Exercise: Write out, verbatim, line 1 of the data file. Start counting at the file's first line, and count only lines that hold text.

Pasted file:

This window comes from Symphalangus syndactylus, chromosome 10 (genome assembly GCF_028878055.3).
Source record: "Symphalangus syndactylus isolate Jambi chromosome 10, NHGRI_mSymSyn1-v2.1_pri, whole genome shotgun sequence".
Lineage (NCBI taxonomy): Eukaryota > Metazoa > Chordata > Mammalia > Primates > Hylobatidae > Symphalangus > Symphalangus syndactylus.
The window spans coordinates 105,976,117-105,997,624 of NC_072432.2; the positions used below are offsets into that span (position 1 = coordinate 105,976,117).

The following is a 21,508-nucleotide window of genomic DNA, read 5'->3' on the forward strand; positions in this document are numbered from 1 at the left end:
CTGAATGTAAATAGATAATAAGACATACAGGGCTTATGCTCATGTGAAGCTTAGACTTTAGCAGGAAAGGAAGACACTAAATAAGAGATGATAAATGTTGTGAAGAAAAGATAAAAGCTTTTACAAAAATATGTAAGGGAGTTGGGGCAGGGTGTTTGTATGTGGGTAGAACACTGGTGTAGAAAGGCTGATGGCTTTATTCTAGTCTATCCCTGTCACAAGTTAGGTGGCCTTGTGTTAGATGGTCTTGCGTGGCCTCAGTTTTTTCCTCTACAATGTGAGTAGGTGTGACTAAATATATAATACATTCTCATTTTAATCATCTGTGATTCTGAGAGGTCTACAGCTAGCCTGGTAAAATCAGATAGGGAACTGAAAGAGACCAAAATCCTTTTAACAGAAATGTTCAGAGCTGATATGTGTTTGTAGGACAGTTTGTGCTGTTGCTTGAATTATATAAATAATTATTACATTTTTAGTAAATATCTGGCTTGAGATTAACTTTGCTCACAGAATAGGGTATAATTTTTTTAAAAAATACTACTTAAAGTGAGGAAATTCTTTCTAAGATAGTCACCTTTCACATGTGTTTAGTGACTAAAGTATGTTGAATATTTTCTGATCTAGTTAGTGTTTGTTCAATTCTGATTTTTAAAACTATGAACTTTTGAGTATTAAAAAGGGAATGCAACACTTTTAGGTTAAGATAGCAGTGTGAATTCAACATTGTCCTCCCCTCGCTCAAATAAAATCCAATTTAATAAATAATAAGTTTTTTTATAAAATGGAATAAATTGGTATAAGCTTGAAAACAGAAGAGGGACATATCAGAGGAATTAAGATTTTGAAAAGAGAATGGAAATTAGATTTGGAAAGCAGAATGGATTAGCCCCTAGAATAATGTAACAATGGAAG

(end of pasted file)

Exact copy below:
This window comes from Symphalangus syndactylus, chromosome 10 (genome assembly GCF_028878055.3).